Children are persons who have not attained the legal age (18) for consent to treatments or procedures involved in the research, under applicable law of the jurisdiction in which the research will be conducted. The secretary of the DHHS has set 18 as the age of adulthood in the absence of other guidelines.
The general requirements for obtaining informed consent, the elements to be included, and the provisions for waivers all apply to research involving children as subjects. The regulations require that the assent of the child be solicited when, in the judgment of the IRB, they are capable of providing assent. The process of obtaining informed consent for children is complicated by the issues of the child's age, ability to understand, and the relationship with the parents or guardians. When evaluating consent procedures for children the following guidelines are generally applied:
For research involving children under 18 years of age, investigators must obtain written consent from at least one parent or guardian for participation of the child in the project. If the project involves more than minimal risk, as described below, signatures of both parents or guardians will be required.
Children are legally unable to give consent either orally or in written form to participate in a research activity. From about middle school onward, children can comprehend a properly written form requesting their consent. Therefore, a written assent from the child (in addition to a required written parental/guardian consent) may become appropriate. While written assent is not legally binding, it does provide an optional documentation of the subject's being "informed" of the research activity.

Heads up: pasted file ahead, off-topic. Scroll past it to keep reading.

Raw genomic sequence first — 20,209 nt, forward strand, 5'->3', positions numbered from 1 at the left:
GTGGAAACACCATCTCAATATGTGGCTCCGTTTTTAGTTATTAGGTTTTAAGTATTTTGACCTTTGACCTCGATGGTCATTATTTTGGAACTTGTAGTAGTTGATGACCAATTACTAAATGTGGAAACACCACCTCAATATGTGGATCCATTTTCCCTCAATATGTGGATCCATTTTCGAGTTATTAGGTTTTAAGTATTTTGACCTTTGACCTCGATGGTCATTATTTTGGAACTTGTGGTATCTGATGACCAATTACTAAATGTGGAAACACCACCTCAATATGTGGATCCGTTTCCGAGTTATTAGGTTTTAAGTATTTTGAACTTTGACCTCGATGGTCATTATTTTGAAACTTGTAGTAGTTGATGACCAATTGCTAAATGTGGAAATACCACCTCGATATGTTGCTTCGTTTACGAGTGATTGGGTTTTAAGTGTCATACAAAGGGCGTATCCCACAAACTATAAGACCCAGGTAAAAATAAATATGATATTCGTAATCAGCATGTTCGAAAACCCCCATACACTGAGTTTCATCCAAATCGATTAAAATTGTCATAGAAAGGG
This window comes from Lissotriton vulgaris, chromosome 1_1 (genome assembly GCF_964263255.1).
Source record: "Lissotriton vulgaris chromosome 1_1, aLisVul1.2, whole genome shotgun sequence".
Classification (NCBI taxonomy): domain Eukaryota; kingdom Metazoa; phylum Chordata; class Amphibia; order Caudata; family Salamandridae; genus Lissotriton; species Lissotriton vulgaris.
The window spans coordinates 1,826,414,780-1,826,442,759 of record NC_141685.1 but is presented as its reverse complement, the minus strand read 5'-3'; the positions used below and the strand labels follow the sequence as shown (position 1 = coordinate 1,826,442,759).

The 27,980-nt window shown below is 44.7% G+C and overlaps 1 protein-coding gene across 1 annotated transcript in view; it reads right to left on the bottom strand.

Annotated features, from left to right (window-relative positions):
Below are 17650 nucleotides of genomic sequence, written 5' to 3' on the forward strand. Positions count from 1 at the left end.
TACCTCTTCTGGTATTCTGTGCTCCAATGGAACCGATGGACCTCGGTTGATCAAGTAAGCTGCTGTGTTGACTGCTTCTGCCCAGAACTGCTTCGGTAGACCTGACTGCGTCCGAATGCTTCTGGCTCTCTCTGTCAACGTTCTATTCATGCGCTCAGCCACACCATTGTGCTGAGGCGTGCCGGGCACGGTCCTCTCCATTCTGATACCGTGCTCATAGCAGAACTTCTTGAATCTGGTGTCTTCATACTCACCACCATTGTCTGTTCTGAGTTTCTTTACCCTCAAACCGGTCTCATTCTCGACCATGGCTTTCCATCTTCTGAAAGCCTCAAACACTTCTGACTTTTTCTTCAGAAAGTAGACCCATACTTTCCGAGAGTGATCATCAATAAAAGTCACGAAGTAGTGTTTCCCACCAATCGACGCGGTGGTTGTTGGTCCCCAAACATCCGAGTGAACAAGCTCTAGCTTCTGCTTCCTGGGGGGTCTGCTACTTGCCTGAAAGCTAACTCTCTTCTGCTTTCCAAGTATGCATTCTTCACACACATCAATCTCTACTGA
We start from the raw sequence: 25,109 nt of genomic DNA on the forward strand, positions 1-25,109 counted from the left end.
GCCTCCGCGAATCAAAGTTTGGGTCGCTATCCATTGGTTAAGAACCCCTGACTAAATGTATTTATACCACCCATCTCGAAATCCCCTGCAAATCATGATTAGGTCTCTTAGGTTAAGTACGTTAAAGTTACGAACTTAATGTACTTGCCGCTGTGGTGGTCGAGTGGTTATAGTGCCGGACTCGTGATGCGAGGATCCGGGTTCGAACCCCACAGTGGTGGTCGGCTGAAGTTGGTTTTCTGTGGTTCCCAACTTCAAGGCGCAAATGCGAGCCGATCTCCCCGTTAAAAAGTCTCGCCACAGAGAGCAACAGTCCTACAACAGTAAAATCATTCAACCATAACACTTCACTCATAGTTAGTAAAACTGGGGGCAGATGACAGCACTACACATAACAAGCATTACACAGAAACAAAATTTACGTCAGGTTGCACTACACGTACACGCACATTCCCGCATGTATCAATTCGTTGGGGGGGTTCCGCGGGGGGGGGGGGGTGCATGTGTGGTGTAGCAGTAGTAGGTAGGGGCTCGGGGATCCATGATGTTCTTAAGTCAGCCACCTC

The assent explanation should be worded to match the reading comprehension level of the children. Elementary school age children should provide oral assent to participate. The explanations to the children should match the level of comprehension of the children being solicited for research participation. A script copy of the explanation to be given should be provided to the IRB.
Some of the criteria defining exempt research change when children are the subjects of research. The following research is categorized as exempt:
1. Research conducted in established or commonly accepted educational settings, involving normal educational practices such as
(a) research on regular and special education instruction strategies; or
(b) research on the effectiveness of or the comparison among instructional techniques, curricula, or classroom management methods.
2. Research involving the use of educational tests (cognitive, diagnostic, aptitude, achievement) if information taken from those sources is recorded in such a manner that subjects cannot be identified (directly or through identifiers linked to the subjects).
3. Research involving the observation of public behavior so long as the investigator does not participate in the activities being observed. Observations must be recorded in such a manner that the subjects cannot be identified, directly or through identifiers linked to the subject. Moreover, the observations recorded about the individual, if they became known outside the research, should not place the subjects at risk of criminal or civil liability or be damaging to the subject's financial standing or employability. Finally, the research should not deal with sensitive aspects of the subject's own behavior such as illegal conduct, drug use, sexual behavior, or use of alcohol.